The Maoists thus underestimate the historical gravitational force of the judicial form, which already carries with it a tendency toward statification in the underlying spatial division. Foucault, on the other hand, fails to recognize the statification that also exists in the unmediated directness of the relation of “the masses against their enemies.” It falls to the Maoist Victor to point out that the people can also be manipulated, that the authenticity of popular justice presupposed by Foucault is misleading. He cites the example of the women who had their hair shaved off after the liberation of France from Nazism because they had slept with Germans. While the three men agree that it is all well and good to “entertain the people” by shaving these women bald who, after all, were “offensive to the deepest, bodily, sense of patriotic feeling,” Victor points out that this also diverts attention from the actual collaborators, i.e., capital.12 Foucault thus discredits the form of the tribunal, but at the same time holds on to the traditional nationalistic notion of a people imagined as authentic, homogeneous, and without internal differences—a notion that reproduces its own power relations, exclusions, and violence.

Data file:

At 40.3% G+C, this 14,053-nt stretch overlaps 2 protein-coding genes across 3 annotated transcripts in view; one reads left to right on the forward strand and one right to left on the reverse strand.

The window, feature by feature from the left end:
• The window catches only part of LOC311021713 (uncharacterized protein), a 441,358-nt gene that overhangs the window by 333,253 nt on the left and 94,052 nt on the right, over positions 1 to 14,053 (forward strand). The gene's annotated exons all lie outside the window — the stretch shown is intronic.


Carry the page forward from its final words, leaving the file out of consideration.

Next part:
Yehiel De-Nur testifies at the trial of Adolf Eichmann in 1961. License: Public Domain.

One way out of the mistakes that both sides make by absolutizing their respective position (form and content, respectively) is to understand the mediatedness of the tribunal’s form and content. When Victor calls for bending the stick (of violence) “in the other direction,” Foucault succinctly counters him that he deems it essential that the “stick be broken.”13 A dialectical mediation of the two strategies would recognize that one can break the stick only by turning it to the other direction—or that one can turn it to the other direction only by breaking it. For example: those who accuse the state of crime, capital of theft, or psychiatry of madness take over the bourgeois categories, turn them around, and thus push them beyond themselves.